FREE e-Newsletter
Important News - Hot Topics
Get them Now!

Dynamic Plaques - FVT Plaques
FVT Plaques is introducing new dynamic plaques to recognize police and sheriff's...

Security Policy and the Cloud

Ask The Expert

Mark Rivera

FBI-CJIS Security Policy Compliance Officer

Mark Rivera, Customer Retention Manager and CJIS Security Compliance Officer with Vigilant Solutions, served for sixteen years with the Maryland State Police, retiring at the rank of First Sergeant with thirteen of those years at the supervisory and command level. He holds a Master of Science Degree in Management from The Johns Hopkins University and Secret clearance through the FBI, Baltimore.

Columns : The Federal Voice

Unfair Criticism of U.S. Marshals

A recent newspaper report attacked the performance of the U.S. Marshals' Regional Fugitive Task Forces when their performance has been exemplary on a very tight budget.

July 25, 2014  |  by Jon Adler

Photo: FLEOA
Photo: FLEOA

Despite a three-year budget freeze and stagnating staff levels, the U.S. Marshals Service's Regional Fugitive Task Force (RFTF) units apprehended 73,422 fugitives last year.

There are seven dedicated RFTFs nationwide. These elite law enforcement units are comprised of deputy U.S. Marshals plus state, county, and local law enforcement officers. Their mission is to pursue the most dangerous criminals. The officers who serve in these units work long hours on irregular tours that often take them away from their families at night and into the most violent neighborhoods. And they are very effective at their jobs.

So why would the news media criticize their performance and commitment to apprehending state and local fugitives?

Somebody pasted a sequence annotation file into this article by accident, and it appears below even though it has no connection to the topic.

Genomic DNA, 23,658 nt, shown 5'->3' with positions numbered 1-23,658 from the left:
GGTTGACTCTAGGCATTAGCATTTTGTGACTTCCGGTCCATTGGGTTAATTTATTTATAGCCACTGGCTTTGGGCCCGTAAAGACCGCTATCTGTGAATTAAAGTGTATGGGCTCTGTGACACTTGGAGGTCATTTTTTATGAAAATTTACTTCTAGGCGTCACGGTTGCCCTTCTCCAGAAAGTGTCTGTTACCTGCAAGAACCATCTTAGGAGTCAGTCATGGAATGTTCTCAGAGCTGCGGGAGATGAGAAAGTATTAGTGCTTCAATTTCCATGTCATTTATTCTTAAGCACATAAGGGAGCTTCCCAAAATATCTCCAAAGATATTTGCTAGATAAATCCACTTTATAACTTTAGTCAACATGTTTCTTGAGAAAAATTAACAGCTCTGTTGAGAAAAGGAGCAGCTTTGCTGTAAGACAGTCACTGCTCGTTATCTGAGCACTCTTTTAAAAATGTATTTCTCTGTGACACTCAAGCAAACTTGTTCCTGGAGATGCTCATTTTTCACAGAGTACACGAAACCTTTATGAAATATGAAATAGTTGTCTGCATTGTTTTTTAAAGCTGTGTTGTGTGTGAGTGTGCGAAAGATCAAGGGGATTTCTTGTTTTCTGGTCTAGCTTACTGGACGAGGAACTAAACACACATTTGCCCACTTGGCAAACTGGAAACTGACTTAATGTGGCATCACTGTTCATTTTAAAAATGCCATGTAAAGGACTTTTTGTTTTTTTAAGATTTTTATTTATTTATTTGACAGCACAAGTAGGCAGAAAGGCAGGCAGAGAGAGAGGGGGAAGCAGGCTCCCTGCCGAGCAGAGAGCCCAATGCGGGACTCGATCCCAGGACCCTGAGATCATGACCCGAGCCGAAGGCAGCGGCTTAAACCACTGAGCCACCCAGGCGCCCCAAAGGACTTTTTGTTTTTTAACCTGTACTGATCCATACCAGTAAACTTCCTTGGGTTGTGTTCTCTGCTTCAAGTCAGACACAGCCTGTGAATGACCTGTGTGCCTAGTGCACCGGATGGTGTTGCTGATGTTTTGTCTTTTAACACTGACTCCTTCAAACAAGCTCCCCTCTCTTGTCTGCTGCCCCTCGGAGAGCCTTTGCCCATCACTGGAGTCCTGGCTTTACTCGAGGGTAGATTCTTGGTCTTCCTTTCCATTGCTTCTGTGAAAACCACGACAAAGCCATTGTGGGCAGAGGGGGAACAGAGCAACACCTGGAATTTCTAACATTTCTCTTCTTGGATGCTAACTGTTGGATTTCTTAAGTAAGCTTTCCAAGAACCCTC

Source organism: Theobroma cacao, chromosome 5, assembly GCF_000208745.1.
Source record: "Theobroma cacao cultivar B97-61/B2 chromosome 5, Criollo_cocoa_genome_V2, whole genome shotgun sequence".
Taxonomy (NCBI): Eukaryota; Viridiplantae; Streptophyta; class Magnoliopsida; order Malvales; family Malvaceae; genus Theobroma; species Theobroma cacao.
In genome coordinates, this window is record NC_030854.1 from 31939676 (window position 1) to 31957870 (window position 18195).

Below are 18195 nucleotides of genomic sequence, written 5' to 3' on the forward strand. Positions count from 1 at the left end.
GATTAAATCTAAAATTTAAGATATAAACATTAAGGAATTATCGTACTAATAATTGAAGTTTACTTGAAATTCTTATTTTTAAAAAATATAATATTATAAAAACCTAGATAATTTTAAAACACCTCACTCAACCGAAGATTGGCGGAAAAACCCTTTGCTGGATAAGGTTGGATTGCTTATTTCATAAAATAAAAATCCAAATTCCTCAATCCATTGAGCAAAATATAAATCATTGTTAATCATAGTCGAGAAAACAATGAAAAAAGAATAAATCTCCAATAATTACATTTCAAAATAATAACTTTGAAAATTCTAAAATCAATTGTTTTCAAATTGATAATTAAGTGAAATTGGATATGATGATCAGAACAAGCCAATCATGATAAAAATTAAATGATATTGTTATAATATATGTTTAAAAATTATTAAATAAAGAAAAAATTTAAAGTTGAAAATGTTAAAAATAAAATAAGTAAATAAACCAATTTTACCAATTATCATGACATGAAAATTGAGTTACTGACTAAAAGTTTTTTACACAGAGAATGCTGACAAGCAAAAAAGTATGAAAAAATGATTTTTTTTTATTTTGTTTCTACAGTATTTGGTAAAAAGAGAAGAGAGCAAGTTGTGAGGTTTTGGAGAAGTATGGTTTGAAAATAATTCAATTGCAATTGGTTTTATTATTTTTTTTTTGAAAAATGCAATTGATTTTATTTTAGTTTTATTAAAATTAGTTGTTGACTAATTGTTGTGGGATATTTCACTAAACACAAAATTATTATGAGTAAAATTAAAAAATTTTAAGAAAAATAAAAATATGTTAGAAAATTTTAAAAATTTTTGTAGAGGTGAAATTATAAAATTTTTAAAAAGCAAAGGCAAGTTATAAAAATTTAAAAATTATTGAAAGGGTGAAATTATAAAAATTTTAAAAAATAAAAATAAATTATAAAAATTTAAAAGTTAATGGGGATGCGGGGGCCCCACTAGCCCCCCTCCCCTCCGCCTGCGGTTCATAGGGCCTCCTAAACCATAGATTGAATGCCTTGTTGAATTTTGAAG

Last month USA Today published an article that disparaged the performance and commitment of the Marshals Service in supporting the RFTFs. The article by investigative reporter Brad Heath was titled, "Feds Locking Up Fewer Fugitives Fleeing Serious Charges." This alarmist title is both misleading and demeaning, and it seeks to undermine the formidable accomplishments of the task forces.

I know some of the heroes serving on the Regional Fugitive Task Forces, and their level of dedication is a blessing for the citizens of our country. In light of the imposed budget constraints, the RFTFs have prioritized their efforts toward the pursuit of the most vile forms of humanity. Nonetheless, USA Today sought to chastise Marshals Service leadership for an alleged failure to commit sufficient resources to these task forces.

Heath's criticism centered around data that showed a reduction in fugitives apprehended by the RFTFs in recent years. He argues that the Marshals Service was unwilling to allocate the necessary resources to sustain the RFTFs at optimal levels. He also asserts that numerous violent fugitives remain at large because the Marshals Service was unwilling to extradite state and local felons in instances where the departments couldn't cover the costs.